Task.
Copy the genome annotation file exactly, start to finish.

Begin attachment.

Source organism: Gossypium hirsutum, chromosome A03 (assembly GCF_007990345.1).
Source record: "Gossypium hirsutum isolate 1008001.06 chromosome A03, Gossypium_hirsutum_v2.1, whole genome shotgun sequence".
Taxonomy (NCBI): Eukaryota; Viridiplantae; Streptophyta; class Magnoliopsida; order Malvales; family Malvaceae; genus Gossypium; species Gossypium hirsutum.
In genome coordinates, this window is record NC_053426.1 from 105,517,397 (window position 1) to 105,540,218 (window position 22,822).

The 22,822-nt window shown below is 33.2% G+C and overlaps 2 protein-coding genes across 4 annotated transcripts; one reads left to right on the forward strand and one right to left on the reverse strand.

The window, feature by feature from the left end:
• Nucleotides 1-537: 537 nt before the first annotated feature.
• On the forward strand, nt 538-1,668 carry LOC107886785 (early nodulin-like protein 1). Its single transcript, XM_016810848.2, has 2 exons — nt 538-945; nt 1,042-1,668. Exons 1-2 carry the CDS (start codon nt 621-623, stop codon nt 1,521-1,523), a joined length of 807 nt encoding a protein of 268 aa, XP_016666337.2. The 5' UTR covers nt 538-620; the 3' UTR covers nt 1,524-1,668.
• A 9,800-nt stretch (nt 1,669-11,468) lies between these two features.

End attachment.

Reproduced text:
Source organism: Gossypium hirsutum, chromosome A03 (assembly GCF_007990345.1).
Source record: "Gossypium hirsutum isolate 1008001.06 chromosome A03, Gossypium_hirsutum_v2.1, whole genome shotgun sequence".
Taxonomy (NCBI): Eukaryota; Viridiplantae; Streptophyta; class Magnoliopsida; order Malvales; family Malvaceae; genus Gossypium; species Gossypium hirsutum.
In genome coordinates, this window is record NC_053426.1 from 105,517,397 (window position 1) to 105,540,218 (window position 22,822).

The 22,822-nt window shown below is 33.2% G+C and overlaps 2 protein-coding genes across 4 annotated transcripts; one reads left to right on the forward strand and one right to left on the reverse strand.

The window, feature by feature from the left end:
• Nucleotides 1-537: 537 nt before the first annotated feature.
• On the forward strand, nt 538-1,668 carry LOC107886785 (early nodulin-like protein 1). Its single transcript, XM_016810848.2, has 2 exons — nt 538-945; nt 1,042-1,668. Exons 1-2 carry the CDS (start codon nt 621-623, stop codon nt 1,521-1,523), a joined length of 807 nt encoding a protein of 268 aa, XP_016666337.2. The 5' UTR covers nt 538-620; the 3' UTR covers nt 1,524-1,668.
• A 9,800-nt stretch (nt 1,669-11,468) lies between these two features.